Well, what about Google? Last week, Eric Schmidt reiterated that they are activating 200,000 Android devices per day. And have around 90,000 apps in their App Store. For comparison, Apple has activated around 275,000 iOS devices per day on average for the past 30 days with a peak of almost 300,000 iOS devices per day on a few of those days. And Apple has 300,000 apps on its App Store.
Unfortunately, there is no solid data on how many Android phones are shipped each quarter. We hope that manufacturers will soon start reporting the number of Android handsets they ship each quarter. But today that just isn’t the case. Gartner reported that around 10 million Android phones were shipped in the June quarter and we await to see if iPhone or Android was the winner in this most recent quarter.
Google loves to characterize Android as open, and iOS and iPhone as closed. We find this a bit disingenuous and clouding the real difference between our two approaches. The first thing most of us think about when we hear the work open is Windows which is available on a variety of devices. Unlike Windows, however, where most pc’s have the same user interface and run the same app, Android is very fragmented. Many Android OEMs, including the two largest, HTC and Motorola install proprietary user interfaces to differentiate themselves from the commodity Android experience. The users will have to figure it all out. Compare this with iPhone, where every handset works the same.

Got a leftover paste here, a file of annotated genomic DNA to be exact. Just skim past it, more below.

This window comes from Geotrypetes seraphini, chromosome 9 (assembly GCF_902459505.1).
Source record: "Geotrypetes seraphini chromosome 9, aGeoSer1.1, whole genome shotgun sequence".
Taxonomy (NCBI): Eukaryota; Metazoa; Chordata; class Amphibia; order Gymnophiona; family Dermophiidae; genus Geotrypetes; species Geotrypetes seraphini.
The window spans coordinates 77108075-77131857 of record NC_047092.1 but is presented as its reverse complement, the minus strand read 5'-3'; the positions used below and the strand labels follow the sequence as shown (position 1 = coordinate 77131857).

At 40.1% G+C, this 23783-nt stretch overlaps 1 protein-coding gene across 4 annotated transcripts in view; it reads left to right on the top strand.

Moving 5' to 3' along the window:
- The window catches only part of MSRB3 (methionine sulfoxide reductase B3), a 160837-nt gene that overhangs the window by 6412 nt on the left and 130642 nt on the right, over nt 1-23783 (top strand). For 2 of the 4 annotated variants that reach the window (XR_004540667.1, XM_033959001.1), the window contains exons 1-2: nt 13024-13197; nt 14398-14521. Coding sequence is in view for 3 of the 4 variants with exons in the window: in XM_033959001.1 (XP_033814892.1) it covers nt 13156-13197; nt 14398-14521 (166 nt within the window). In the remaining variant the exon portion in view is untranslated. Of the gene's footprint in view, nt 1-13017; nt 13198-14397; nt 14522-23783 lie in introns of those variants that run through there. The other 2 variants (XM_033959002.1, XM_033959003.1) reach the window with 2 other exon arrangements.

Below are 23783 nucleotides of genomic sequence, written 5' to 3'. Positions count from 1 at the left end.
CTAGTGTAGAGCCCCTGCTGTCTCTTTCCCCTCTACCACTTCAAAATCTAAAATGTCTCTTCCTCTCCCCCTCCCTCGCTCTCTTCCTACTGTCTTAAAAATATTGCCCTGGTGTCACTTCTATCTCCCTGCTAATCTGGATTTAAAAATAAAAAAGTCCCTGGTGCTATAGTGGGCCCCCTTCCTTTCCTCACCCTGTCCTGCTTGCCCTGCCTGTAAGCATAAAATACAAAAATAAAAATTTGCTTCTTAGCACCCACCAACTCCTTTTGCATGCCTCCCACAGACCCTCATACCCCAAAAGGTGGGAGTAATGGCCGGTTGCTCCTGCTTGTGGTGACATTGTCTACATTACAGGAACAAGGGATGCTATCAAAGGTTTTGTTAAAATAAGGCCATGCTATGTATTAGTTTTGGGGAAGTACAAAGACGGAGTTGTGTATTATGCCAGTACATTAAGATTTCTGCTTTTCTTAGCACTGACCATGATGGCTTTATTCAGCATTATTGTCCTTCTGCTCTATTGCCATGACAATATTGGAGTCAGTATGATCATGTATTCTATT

Twitter client, Twitter Deck, recently launched their app for Android. They reported that they had to contend with more than 100 different versions of Android software on 244 different handsets. The multiple hardware and software iterations present developers with a daunting challenge. Many Android apps work only on selected Android handsets running selected Android versions. And this is for handsets that have been shipped less than 12 months ago. Compare this with iPhone, where there are two versions of the software, the current and the most recent predecessor to test against.